"COVID-19 fears are fanning the flames of racism in Kenora,” an op-ed by Chief Commissioner Ena Chadha, was published on March 1, 2021 on TVO.org.
Letter to the Minister of Health outlining ongoing human rights concerns and the need for public consultation, calling on the Government to publicly release and consult human rights stakeholders including the OHRC on the latest versions of its proposed COVID-19 triage framework and the Emergency Standard of Care.
A new series profiling OHRC Commissioners offers a deeper look at who the Commissioners are, what drives them to advance human rights, and what issues are currently most important to them. The third in the series features Commissioner Jewel Amoah, a Canadian-Trinidadian human rights lawyer, activist and academic. Amoah is currently the Human Rights and Equity Advisor with the Halton District School Board. She has also worked with organizations both in Canada and abroad, providing extensive advice on gender equality and legislative reform.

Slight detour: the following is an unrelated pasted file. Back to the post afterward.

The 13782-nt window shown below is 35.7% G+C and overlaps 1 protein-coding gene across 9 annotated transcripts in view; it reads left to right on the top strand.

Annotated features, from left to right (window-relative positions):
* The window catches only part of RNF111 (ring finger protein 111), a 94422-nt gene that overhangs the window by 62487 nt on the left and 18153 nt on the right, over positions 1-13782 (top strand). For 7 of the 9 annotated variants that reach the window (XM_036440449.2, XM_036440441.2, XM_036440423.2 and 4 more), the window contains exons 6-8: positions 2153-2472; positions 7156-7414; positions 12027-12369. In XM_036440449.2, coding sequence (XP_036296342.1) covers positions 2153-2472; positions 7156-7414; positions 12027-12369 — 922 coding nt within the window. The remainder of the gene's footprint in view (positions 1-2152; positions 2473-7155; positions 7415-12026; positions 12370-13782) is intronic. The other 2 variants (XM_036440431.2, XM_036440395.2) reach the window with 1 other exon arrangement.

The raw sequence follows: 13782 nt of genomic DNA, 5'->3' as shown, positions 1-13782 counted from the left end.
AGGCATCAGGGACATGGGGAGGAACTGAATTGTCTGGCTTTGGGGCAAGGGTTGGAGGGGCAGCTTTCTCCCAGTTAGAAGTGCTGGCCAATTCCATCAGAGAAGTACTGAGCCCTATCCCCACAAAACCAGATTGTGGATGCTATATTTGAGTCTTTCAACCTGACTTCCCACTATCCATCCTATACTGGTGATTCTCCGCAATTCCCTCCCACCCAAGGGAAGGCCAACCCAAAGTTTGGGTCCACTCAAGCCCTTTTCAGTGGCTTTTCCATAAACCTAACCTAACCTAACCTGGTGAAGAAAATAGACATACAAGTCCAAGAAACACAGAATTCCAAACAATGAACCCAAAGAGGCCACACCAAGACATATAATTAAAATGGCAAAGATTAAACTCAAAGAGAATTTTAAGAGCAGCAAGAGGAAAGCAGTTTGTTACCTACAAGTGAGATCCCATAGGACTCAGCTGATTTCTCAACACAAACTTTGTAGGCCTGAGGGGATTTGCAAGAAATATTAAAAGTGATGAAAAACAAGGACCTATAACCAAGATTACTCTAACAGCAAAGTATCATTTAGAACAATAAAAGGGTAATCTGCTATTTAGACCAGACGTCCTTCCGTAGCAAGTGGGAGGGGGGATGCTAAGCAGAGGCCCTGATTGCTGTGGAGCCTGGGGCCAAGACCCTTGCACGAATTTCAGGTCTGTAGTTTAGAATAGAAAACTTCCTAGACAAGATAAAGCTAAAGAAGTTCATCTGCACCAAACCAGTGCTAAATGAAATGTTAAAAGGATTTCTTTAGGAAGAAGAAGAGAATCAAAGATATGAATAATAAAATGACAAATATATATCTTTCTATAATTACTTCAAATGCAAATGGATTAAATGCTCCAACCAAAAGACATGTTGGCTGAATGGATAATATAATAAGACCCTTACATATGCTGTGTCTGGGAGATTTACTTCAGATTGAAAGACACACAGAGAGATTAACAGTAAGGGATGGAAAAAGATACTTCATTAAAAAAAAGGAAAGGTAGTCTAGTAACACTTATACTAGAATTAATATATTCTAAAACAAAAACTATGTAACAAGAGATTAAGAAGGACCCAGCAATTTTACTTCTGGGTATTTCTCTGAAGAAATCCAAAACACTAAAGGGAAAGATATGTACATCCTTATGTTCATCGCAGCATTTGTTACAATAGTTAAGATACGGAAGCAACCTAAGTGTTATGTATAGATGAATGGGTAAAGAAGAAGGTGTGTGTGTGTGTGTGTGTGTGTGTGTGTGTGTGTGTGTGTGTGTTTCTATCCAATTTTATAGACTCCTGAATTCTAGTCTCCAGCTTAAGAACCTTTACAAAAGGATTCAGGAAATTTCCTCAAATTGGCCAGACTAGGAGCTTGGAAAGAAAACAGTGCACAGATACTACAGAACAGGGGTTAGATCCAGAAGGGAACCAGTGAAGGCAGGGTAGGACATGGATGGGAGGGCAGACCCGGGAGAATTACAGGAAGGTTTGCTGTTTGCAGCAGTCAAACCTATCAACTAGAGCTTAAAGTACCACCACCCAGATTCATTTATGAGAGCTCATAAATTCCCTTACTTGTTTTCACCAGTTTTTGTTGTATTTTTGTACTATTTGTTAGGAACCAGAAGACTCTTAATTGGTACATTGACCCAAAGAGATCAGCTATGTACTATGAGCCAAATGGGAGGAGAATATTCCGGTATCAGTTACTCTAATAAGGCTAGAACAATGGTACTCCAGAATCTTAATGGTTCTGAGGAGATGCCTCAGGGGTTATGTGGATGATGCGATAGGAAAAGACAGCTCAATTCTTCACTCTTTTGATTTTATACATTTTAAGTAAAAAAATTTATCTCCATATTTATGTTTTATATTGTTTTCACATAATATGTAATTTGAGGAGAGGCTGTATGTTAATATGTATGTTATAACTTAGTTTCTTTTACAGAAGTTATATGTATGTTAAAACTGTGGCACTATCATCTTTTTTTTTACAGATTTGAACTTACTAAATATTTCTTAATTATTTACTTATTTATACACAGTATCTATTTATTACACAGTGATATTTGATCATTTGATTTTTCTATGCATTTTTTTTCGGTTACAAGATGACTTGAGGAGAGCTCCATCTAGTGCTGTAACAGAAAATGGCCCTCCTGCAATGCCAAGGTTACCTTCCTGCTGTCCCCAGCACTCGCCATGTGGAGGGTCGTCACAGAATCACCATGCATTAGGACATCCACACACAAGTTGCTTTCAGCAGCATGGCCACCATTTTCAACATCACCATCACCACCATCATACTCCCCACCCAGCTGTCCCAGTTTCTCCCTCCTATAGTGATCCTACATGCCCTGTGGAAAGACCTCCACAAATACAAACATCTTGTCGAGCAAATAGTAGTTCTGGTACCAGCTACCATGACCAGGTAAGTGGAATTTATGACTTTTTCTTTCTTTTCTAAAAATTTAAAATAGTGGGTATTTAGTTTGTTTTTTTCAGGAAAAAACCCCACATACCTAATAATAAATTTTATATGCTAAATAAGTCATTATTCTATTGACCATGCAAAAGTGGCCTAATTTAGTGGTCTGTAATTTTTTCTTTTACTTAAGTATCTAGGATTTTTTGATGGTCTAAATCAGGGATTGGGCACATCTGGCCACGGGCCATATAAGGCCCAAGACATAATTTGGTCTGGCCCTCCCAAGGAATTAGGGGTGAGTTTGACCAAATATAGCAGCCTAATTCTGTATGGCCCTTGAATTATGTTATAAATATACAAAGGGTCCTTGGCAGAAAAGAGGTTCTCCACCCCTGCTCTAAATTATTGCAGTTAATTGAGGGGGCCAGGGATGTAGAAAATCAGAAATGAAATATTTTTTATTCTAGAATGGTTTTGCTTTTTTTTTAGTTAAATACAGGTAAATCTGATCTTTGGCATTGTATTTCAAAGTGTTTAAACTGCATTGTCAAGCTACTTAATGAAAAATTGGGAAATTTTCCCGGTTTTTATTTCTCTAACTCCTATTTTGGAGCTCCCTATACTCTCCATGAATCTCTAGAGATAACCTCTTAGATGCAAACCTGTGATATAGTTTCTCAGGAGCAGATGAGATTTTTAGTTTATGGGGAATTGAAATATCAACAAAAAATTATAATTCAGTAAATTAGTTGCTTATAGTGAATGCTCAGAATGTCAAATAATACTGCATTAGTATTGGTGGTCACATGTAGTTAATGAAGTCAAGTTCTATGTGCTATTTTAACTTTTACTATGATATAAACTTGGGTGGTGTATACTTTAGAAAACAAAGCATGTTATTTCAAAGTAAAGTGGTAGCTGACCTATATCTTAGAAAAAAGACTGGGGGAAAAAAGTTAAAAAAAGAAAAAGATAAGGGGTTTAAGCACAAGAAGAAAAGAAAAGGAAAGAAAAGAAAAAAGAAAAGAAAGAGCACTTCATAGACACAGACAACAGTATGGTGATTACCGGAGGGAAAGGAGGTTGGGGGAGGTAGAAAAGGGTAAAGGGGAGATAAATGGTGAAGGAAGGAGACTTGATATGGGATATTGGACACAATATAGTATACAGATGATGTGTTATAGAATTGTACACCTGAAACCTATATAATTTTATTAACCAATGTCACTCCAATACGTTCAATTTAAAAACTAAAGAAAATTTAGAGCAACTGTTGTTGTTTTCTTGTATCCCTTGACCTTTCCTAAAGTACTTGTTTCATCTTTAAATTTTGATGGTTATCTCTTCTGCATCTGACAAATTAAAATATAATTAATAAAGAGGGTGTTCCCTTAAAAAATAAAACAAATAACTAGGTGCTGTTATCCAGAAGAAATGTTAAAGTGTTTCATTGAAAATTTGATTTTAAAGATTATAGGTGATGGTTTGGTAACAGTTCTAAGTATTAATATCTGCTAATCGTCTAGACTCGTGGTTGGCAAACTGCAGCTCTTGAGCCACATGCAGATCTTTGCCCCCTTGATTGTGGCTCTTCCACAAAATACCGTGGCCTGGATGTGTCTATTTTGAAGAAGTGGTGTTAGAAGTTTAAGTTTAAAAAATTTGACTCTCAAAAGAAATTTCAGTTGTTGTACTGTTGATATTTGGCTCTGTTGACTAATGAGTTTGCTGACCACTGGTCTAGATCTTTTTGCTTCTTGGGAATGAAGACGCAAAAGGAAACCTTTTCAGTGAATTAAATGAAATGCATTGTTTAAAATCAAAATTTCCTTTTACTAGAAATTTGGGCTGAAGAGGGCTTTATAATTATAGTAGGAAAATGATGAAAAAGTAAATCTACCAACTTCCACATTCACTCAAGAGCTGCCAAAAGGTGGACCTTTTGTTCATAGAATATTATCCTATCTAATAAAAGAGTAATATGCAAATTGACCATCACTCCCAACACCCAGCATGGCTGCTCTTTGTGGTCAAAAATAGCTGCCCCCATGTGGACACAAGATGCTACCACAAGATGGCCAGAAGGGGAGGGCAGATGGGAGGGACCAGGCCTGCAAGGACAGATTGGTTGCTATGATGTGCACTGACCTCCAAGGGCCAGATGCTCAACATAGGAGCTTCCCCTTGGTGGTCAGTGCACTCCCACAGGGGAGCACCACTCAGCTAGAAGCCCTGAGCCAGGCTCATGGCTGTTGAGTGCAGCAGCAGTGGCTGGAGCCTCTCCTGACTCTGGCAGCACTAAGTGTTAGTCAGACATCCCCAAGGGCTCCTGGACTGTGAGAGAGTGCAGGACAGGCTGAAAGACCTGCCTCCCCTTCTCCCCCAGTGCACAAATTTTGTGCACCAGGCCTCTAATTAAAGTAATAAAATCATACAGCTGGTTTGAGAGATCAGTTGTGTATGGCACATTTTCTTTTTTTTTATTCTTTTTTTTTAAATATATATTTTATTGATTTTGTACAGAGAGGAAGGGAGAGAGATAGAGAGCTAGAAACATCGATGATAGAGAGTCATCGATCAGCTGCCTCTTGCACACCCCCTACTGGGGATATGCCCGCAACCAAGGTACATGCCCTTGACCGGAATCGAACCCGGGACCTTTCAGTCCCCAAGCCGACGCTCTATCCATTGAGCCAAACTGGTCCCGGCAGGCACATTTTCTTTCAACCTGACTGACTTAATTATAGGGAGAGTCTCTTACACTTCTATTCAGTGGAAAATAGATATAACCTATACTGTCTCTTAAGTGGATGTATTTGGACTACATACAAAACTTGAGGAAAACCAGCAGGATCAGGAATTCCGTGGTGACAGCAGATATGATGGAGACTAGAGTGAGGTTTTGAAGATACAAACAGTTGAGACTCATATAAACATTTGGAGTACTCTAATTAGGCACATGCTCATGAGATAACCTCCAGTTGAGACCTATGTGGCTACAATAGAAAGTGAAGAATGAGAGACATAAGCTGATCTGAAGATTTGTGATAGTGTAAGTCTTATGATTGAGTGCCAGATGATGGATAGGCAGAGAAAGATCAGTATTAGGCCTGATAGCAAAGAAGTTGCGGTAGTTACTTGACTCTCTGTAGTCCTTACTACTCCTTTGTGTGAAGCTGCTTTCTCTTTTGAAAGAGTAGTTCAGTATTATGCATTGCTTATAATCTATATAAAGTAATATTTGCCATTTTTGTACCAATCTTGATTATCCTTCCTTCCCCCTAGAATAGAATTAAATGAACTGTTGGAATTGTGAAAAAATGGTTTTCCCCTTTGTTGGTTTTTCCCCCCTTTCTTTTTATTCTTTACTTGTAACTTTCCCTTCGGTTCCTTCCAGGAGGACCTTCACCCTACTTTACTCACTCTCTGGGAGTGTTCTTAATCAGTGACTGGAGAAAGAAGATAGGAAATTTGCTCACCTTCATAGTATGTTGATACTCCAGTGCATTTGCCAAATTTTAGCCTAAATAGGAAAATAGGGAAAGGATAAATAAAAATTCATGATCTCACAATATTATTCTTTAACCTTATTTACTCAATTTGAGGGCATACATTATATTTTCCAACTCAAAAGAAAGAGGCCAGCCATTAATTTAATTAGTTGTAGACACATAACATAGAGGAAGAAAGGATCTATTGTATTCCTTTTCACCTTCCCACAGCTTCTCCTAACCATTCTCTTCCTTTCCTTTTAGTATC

Human rights in Ontario
Ontario's Human Rights Code is a provincial law that gives everybody equal rights and opportunities without discrimination in specific social areas such as jobs, housing, services, facilities, and contracts or agreements.
The Code's goal is to prevent discrimination and harassment because of race, sex, disability, and age, to name a few of the 17 grounds. All other Ontario laws must agree with the Code.
Not all unfair treatment and harassment is covered by the Code. The treatment or harassment must be based on at least one Code ground and take place within a social area to be protected.
The Ontario Human Rights System is made up of three separate agencies:
- The Ontario Human Rights Commission (that’s us) works to promote, protect and advance human rights through research, education, targeted legal action and policy development.
- The Human Rights Legal Support Centre gives legal help to people who have experienced discrimination under the Code.
- The Human Rights Tribunal is where human rights applications are filed and decided.
To learn more, complete our Human Rights 101 eLearning.